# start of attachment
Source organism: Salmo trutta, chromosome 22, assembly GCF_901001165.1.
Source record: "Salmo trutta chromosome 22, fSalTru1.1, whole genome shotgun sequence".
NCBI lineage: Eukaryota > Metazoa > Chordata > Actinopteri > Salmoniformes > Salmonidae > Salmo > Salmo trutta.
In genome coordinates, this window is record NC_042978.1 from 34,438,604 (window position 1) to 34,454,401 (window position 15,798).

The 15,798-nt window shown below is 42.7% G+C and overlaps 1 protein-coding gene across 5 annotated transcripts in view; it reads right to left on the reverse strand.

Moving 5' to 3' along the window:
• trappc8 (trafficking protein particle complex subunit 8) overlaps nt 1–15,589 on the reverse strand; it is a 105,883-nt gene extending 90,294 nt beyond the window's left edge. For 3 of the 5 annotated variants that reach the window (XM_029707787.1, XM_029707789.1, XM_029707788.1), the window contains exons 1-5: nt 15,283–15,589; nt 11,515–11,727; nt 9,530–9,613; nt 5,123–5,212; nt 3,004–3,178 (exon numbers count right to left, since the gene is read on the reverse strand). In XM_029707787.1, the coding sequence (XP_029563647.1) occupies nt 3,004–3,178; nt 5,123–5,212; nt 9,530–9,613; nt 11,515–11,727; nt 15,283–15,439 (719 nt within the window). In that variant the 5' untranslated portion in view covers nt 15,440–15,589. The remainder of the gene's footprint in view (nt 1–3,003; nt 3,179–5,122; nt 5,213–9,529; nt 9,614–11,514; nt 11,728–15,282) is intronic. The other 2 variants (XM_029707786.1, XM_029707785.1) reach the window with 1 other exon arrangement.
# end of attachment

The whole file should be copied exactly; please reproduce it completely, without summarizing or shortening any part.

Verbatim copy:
Source organism: Salmo trutta, chromosome 22, assembly GCF_901001165.1.
Source record: "Salmo trutta chromosome 22, fSalTru1.1, whole genome shotgun sequence".
NCBI lineage: Eukaryota > Metazoa > Chordata > Actinopteri > Salmoniformes > Salmonidae > Salmo > Salmo trutta.
In genome coordinates, this window is record NC_042978.1 from 34,438,604 (window position 1) to 34,454,401 (window position 15,798).

The 15,798-nt window shown below is 42.7% G+C and overlaps 1 protein-coding gene across 5 annotated transcripts in view; it reads right to left on the reverse strand.

Moving 5' to 3' along the window:
• trappc8 (trafficking protein particle complex subunit 8) overlaps nt 1–15,589 on the reverse strand; it is a 105,883-nt gene extending 90,294 nt beyond the window's left edge. For 3 of the 5 annotated variants that reach the window (XM_029707787.1, XM_029707789.1, XM_029707788.1), the window contains exons 1-5: nt 15,283–15,589; nt 11,515–11,727; nt 9,530–9,613; nt 5,123–5,212; nt 3,004–3,178 (exon numbers count right to left, since the gene is read on the reverse strand). In XM_029707787.1, the coding sequence (XP_029563647.1) occupies nt 3,004–3,178; nt 5,123–5,212; nt 9,530–9,613; nt 11,515–11,727; nt 15,283–15,439 (719 nt within the window). In that variant the 5' untranslated portion in view covers nt 15,440–15,589. The remainder of the gene's footprint in view (nt 1–3,003; nt 3,179–5,122; nt 5,213–9,529; nt 9,614–11,514; nt 11,728–15,282) is intronic. The other 2 variants (XM_029707786.1, XM_029707785.1) reach the window with 1 other exon arrangement.